Women who have pre-wedding doubts are more likely to get divorced and have less marital satisfaction, a new study has claimed.
Researchers from the University of California, Los Angeles have demonstrated that pre-wedding uncertainty, especially among women can predict higher divorce rates and less marital satisfaction years later.
“People think everybody has premarital doubts and you don’t have to worry about them,” Justin Lavner, lead author of the study, said.
“We found they are common but not benign. Newlywed wives who had doubts about getting married before their wedding were two-and-a-half times more likely to divorce four years later than wives without these doubts,” Lavner said.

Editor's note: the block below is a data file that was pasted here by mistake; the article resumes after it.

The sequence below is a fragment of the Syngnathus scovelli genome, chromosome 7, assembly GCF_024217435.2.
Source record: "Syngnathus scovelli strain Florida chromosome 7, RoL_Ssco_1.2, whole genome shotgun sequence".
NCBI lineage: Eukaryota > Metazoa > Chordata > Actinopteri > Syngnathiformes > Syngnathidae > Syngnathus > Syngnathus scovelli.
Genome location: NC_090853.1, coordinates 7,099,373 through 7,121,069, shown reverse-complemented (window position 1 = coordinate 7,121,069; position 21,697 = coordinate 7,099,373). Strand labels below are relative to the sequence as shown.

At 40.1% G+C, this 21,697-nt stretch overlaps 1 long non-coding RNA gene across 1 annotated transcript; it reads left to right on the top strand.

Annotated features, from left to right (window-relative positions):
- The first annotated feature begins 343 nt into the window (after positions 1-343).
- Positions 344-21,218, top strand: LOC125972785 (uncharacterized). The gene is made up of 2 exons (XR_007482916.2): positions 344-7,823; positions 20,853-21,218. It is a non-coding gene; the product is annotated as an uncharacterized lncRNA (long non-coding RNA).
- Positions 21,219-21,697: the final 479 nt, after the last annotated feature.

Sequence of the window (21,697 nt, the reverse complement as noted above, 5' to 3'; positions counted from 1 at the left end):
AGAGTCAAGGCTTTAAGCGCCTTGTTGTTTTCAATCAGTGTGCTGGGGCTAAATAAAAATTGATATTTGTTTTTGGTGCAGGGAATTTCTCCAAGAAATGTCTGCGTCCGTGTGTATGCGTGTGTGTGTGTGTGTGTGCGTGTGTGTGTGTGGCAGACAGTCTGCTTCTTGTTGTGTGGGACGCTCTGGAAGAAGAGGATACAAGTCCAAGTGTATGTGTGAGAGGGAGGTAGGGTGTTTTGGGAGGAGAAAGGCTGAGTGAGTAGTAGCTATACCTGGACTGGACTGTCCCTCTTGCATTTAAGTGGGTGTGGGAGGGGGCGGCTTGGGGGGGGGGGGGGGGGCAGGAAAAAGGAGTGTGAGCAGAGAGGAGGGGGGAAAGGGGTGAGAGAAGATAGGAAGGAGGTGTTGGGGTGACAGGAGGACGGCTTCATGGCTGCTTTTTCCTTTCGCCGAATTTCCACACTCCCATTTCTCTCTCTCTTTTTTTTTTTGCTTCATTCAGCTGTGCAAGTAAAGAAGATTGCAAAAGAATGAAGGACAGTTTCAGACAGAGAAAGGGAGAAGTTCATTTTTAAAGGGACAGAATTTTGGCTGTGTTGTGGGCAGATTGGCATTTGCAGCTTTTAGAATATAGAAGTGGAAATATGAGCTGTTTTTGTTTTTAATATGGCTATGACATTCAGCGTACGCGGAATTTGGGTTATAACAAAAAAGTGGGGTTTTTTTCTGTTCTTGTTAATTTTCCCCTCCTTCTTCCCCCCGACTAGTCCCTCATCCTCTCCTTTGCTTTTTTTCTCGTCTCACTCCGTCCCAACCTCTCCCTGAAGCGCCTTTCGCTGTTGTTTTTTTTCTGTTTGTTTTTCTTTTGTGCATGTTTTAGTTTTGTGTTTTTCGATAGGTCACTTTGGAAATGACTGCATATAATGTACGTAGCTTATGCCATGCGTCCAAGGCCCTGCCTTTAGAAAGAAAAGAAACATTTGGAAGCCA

The study found that among couples still married after four years, husbands and wives with doubts were significantly less satisfied with their marriage than those without doubts.
“You know yourself, your partner and your relationship better than anybody else does; if you’re feeling nervous about it, pay attention to that. It’s worth exploring what you’re nervous about,” Lavner said in a statement.
The psychologists studied 464 newlywed spouses (232couples) in Los Angeles within the first few months of marriage and conducted follow-up surveys with the couples
every six months for four years.
At the time of marriage, the average age of the husbands was 27, and the average age of the wives was 25.
When asked, “Were you ever uncertain or hesitant about getting married?” at their initial interview, 47 per cent of husbands and 38 per cent of wives said yes.
Yet while women were less likely than men to have doubts, their doubts were more meaningful in predicting trouble after the wedding, the researchers found.